Our Stolen Futurea book by Theo Colborn, Dianne Dumanoski, and John Peterson Myers
 
 

 

  Sheehan, DM, E Willingham, D Gaylor, JM Bergeron and D Crews. 1999. No threshold dose for estradiol-induced sex reversal of turtle embryos: how little is too much? Environmental Health Perspectives 107:155-159

 

 
 

This paper challenges a common basic assumption in risk assessment, that there is a threshold level of contamination below which no effects are seen or caused. Their results and analysis present compelling proof that this assumption is wrong.

What did they find?
Their fundamental finding is that any addition of an estrogenic contaminant with will cause an effect. For the system in which they worked, there is no threshold. This is because in their experimental system, endogenous estrogen is already at a high enough level to exceed the threshold for causing an effect. Endogenous estrogen is already activating the system. A contaminant doesn't have to exceed the threshold because endogenous estrogen already does.

Sheehan et al. show this to be the case experimentally, with a very large sample size, and then show through theoretical analysis why it is so. The combination of experimentation and theoretical analysis is powerful. They conclude that their results demonstrate "that no exogenous estrogen is without risk."

What does this mean?
The "threshold assumption" is central to the entire approach used by risk assessment for establishing the health safety of chemicals. It has been widely accepted but rarely tested. Its use in regulatory science has been a pragmatic step, not something based on theory or on fact. This paper stands out as a strong test of that assumption-ong because of the sample size and the analysis--and the assumption comes up short.

From Sheehan et al.: "Over 70,000 man-made chemicals that have an aggregate value of billions of dollars are found in food, water, air, or soil. Given the central role of the threshold assumption in evalution of health safety, the exposure of all organisms to synthetic chemicals, the importance of these chemicals in modern society, and their huge production volume and economic value, it is surprising that the threshold assumption has been so widely accepted and so rarely tested."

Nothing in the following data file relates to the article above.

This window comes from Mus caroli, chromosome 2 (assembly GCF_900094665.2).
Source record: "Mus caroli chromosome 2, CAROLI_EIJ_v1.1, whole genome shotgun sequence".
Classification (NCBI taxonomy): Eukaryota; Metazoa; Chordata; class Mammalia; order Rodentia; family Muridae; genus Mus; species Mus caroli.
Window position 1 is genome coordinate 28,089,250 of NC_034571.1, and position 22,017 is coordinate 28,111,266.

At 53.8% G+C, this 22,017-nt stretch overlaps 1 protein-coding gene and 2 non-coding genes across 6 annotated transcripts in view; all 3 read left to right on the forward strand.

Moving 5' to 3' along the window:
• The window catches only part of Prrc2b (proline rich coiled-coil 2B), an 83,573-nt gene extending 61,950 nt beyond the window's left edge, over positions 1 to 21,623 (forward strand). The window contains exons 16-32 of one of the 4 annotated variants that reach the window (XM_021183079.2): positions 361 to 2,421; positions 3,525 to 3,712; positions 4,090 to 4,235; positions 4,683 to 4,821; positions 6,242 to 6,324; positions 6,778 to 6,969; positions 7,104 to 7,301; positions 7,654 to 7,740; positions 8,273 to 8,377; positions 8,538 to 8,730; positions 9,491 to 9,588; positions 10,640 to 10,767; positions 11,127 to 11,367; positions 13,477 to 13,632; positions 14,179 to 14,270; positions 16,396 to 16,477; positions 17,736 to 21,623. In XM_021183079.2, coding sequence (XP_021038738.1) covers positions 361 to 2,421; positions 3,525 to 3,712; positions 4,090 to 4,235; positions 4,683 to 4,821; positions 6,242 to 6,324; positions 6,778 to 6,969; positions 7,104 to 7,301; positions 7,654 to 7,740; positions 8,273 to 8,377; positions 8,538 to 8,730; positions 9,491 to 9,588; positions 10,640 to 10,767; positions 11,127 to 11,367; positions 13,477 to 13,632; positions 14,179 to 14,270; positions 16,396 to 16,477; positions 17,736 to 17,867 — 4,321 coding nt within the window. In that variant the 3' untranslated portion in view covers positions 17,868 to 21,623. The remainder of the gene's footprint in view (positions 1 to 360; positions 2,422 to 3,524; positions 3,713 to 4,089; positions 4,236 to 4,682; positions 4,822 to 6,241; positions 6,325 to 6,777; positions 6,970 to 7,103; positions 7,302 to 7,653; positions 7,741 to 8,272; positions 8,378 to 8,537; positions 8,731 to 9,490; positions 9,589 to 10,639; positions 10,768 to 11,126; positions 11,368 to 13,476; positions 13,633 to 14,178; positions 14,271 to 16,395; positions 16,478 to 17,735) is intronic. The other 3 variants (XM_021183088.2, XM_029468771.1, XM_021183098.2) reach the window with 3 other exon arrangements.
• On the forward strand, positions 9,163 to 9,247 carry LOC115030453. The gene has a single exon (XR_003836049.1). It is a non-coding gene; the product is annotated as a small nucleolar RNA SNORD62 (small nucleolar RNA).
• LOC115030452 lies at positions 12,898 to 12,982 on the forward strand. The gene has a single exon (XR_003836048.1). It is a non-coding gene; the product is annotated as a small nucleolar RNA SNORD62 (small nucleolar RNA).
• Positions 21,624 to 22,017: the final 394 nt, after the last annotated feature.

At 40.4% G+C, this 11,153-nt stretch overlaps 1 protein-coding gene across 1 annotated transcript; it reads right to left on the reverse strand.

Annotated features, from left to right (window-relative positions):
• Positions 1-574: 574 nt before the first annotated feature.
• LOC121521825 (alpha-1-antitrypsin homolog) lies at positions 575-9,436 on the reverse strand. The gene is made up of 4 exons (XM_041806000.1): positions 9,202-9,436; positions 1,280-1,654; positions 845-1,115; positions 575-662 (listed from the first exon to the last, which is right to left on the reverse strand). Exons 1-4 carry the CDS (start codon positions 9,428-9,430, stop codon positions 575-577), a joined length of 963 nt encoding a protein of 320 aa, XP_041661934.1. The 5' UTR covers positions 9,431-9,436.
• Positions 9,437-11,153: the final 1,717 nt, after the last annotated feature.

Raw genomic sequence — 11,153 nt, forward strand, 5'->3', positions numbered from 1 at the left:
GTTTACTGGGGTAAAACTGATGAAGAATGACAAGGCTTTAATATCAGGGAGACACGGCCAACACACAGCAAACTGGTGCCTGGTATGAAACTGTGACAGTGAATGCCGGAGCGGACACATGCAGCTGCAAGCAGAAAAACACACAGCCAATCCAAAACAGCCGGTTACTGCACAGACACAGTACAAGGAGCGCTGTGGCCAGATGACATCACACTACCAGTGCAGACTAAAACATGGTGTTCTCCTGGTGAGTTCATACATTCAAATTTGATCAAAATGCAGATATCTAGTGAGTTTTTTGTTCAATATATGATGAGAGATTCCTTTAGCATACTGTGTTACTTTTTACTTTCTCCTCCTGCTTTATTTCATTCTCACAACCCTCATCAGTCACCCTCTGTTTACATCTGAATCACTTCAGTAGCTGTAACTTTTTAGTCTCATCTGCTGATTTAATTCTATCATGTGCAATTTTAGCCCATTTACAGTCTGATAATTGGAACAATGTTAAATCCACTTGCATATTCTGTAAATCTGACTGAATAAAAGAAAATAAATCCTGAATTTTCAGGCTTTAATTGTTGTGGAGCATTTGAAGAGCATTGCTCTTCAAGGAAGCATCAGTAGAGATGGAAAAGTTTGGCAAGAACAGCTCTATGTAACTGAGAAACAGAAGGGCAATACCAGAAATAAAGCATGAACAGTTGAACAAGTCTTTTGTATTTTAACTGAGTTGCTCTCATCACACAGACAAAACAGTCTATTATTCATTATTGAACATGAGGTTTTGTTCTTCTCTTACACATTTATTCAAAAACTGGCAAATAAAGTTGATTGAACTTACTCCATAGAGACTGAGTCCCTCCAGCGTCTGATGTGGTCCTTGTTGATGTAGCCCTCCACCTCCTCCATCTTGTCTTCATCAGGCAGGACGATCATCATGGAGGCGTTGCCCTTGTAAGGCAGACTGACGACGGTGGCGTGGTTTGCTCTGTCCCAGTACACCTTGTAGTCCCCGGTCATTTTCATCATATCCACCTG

That is surprising. And it is deeply disturbing that when the assumption is tested, as Sheehan et al. have done, it is disproven.

Why is this important?
This assumption is a key part of the way that safety standards are set. In experiments designed to explore toxicity, an important goal is to establish a "no observed adverse effect level" or NOAEL. This is the level of exposure that produces no statistically significant increase in adverse effects. Typically experiments start at high contamination levels and work downward along the exposure curve until no statistical effect is seen. That's the NOAEL. A fudge factor is then added because of differences among species. Typically this means that the NOAEL is divided by some number, often 100. The assumption is that an exposure level calculated in this fashion is safe, and it is used to determine acceptable exposure levels.

What Sheehan et al. show is that this approach is wrong if the contaminants share a common mechanism with endogenous chemicals that are already at a level above a concentration sufficient to cause an impact. (Note: there is another assumption in this approach--that the dose-response relationship is monotonic--that science is showing is also commonly violated by endocrine disrupting compounds). That condition (sharing a common mechanism...) is likely to be quite common for endocrine disrupting chemicals.

So the basic message of this paper is that one of the fundamental assumptions used to guide risk assessment doesn't work with endocrine disruption. It's simply wrong.

What did they do?
Sheehan et al. worked experimentally with sex control in the red-eared slider, a turtle in which sex determination is normally controlled by temperature (via a mechanism in which the hormonal processes involved in sex determination are temperature dependent; more...). They exposed a series of turtle eggs at 28.6°C to a range of doses of 17ß-estradiol. The temperature they chose normally would have resulted in mostly males but some females. They then determined the sex of each egg at hatching. They analyzed the results using a theoretical construct based on the Michaelis-Menten equation, which has been developed in basic chemistry to model enzyme kinetic studies. The data from the large experiment fit the M-M model extraordinarily well. Their analyses showed that any addition of exogenous estrogen caused a change in the sex ratio of pool of eggs.

 

 
   

 

 

 

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